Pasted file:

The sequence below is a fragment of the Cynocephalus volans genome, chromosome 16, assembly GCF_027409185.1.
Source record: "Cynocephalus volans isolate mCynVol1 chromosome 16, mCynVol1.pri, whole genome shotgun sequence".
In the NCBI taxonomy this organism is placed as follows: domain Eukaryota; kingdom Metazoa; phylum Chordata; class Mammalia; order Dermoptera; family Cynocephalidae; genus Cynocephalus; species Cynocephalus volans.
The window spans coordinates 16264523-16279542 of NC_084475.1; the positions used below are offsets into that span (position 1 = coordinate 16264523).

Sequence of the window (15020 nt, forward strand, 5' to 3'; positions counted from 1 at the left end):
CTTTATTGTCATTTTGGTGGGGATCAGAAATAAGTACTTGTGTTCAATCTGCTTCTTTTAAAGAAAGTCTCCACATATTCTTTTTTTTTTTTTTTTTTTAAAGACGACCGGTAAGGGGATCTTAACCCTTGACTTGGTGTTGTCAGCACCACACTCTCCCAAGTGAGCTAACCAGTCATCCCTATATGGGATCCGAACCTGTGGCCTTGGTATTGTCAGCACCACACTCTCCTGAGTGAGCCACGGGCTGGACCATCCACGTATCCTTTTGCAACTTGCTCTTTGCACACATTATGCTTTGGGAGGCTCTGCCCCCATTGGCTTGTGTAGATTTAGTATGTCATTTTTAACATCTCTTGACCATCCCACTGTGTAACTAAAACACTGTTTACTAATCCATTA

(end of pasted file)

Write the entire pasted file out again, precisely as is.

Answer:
The sequence below is a fragment of the Cynocephalus volans genome, chromosome 16, assembly GCF_027409185.1.
Source record: "Cynocephalus volans isolate mCynVol1 chromosome 16, mCynVol1.pri, whole genome shotgun sequence".
In the NCBI taxonomy this organism is placed as follows: domain Eukaryota; kingdom Metazoa; phylum Chordata; class Mammalia; order Dermoptera; family Cynocephalidae; genus Cynocephalus; species Cynocephalus volans.
The window spans coordinates 16264523-16279542 of NC_084475.1; the positions used below are offsets into that span (position 1 = coordinate 16264523).

Sequence of the window (15020 nt, forward strand, 5' to 3'; positions counted from 1 at the left end):
CTTTATTGTCATTTTGGTGGGGATCAGAAATAAGTACTTGTGTTCAATCTGCTTCTTTTAAAGAAAGTCTCCACATATTCTTTTTTTTTTTTTTTTTTTAAAGACGACCGGTAAGGGGATCTTAACCCTTGACTTGGTGTTGTCAGCACCACACTCTCCCAAGTGAGCTAACCAGTCATCCCTATATGGGATCCGAACCTGTGGCCTTGGTATTGTCAGCACCACACTCTCCTGAGTGAGCCACGGGCTGGACCATCCACGTATCCTTTTGCAACTTGCTCTTTGCACACATTATGCTTTGGGAGGCTCTGCCCCCATTGGCTTGTGTAGATTTAGTATGTCATTTTTAACATCTCTTGACCATCCCACTGTGTAACTAAAACACTGTTTACTAATCCATTA